He's full of good intentions, paving slab sized....

  3. Anonymous Coward
    Anonymous Coward

    Sir Walter Scott.....

    "Oh what a tangled web we weave, when first we practice to deceive."

  4. Anonymous Coward
    Anonymous Coward

    So he resigns not for being a twat* but because he wasn't upfront about his lawyers knowing he was accused of being a twat*.

    *Another word for c*nt.

    Now they can sweep the other stuff under the carpet while no one is looking. I think you'll find that people that are inappropriate towards the opposite sex don't just do it on one occasion.

    1. Anonymous Coward
      Anonymous Coward

      Why the downvotes?

      An MP's privacy has been shat on, this should be something to rejoice because they shit on all ours.

      1. Anonymous Coward
        Anonymous Coward

        oh come on, if you're going to downvote then please have the decency to say why.

        Otherwise you are anonymous.

    2. John Brown (no body) Silver badge

      "*Another word for c*nt."

      So why self censor cunt and not twat if they mean the same thing?

  5. AdamT

    Just an ICO probe?!

    I don't get why he isn't facing something more serious than an ICO probe.

    This article from the BBC (http://www.bbc.co.uk/news/uk-politics-42151148) quotes him admitting that he took home evidence: "... Mr Lewis said the only police notebook he took with him was the one he had used during Operation Miser. The notebook, seen by the BBC ..."

    I think police notebooks have a higher evidential status than something that you or I might have written so the idea that he could just walk out with it when he retired is pretty shocking (to me at least).

    1. Anonymous Coward
      Anonymous Coward

      Re: Just an ICO probe?!

      A police officer's notebook is their number one piece of evidence. It is something that, if properly written up, carries a lot of weight in a court case. They are indeed not something to be messed around with lightly.

      Taking one home after resigning (due to a stupid, self inflicted incident) does seem particularly foolish. I'm not in a position to know for sure, but it does seem as if he's got some sort of chip on his shoulder.

      I have nothing to do with the police, but I strongly suspect that this business will be related amongst senior offices for generations to come as a Warning From History; don't cock about pursuing public figures, especially politicians, unless you're really, really sure. And if you can't prove it, walk away forever.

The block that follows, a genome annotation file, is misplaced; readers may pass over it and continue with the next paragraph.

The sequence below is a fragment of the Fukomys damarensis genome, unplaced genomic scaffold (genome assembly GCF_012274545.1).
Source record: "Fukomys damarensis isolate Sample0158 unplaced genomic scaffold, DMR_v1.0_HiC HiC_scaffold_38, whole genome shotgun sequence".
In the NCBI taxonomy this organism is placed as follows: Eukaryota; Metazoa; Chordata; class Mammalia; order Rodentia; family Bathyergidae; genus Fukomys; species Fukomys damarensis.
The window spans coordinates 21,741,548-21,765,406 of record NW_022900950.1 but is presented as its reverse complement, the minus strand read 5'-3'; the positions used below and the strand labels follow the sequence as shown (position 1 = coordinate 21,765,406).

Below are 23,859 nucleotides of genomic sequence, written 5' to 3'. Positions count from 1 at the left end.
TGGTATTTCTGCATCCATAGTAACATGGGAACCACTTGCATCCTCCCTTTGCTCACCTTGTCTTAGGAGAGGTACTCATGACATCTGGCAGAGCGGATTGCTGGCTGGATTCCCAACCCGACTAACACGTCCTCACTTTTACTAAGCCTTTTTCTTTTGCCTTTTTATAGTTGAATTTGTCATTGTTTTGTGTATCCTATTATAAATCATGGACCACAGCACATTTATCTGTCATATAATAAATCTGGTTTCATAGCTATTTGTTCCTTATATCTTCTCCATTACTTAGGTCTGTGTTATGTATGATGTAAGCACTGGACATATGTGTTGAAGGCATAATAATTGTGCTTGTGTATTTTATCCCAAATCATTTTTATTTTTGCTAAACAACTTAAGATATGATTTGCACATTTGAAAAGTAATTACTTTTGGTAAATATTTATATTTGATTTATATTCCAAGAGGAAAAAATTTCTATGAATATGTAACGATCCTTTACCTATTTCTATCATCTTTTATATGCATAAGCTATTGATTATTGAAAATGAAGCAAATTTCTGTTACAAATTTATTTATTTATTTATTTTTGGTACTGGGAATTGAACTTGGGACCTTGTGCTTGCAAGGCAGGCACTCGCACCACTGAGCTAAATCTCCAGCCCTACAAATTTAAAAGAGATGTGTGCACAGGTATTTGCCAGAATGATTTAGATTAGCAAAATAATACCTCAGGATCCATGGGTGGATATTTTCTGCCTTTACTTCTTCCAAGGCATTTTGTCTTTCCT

There's nothing special about a police officer's notebook that sets it apart from anything you or I can write. If you write something down, time and date stamp it, especially if it's just one of a series of jottings in journal of similarly timed / dated entries, in a book with a binding, then that's a pretty solid piece of documentation that will be equally strong evidence in a court case. It's a physical thing that an expert can examine, and make surprisingly accurate conclusions about its authenticity. If I have anything important to record (like, really important), I write it down in a proper bound log book, and date and time it.

      1. Doctor Syntax Silver badge

        Re: Just an ICO probe?!

        "And that's just with my commercial-grade network security in place; I can only imagine what MI6 have set up for parliament."

        There is one thing. It's police property.

      2. Anonymous Coward
        Anonymous Coward

        Re: Just an ICO probe?!

        >Taking one home after resigning (due to a stupid, self inflicted incident) does seem particularly foolish.

        Neil Lewis (the officer who kept notes on Miser) retired after an exemplary career he didn't resign. Likewise Sir Paul Stephenson who hammered in the final coffin nail has no particular dog in the fight.

    2. Charlie Clark Silver badge

      Re: Just an ICO probe?!

      I suspect the referral is just to save face because there is almost certainly no (legal) case to answer. The porn accusations have always been a smokescreen in this: stupid, embarassing but also ten years ago so meh. The Maltby stuff is more important but much less widely reported because: firstly, it's less titillatious and; secondly, because it allows the pseudo-defence of cops being naughty. Green is an ex-ITN journalist and has managed to play this as if he has no case to answer: his resignation is a loss of face only and he'll be back before long. Look at that tosser, BoJo, who made an erroneous statement in Parliament that materially affected a British citizen, whose rights it's his fucking job to protect. In a normal world he'd had to resign on the spot. Then there's that odious toad, Dr Liam Fox, who had to resign because he was fiddling his expenses, but who's back as a minister, albeit one with nothing to do, but with all the perks.

      Drain the moat!

    3. Anonymous Coward
      Anonymous Coward

      Re: Just an ICO probe?!

      Theft of Crown Property IIRC, and the 'in the public interest' defence won't fly IF the CPS don't screw up the requisite prosecution. Who's to say the notes aren't truly contemporaneous and the files weren't inserted after changing the date using 'Cain & Able', a piece of software much loved by Police officers, not so much by their forensic computer analysis service...

      1. Anonymous Coward
        Anonymous Coward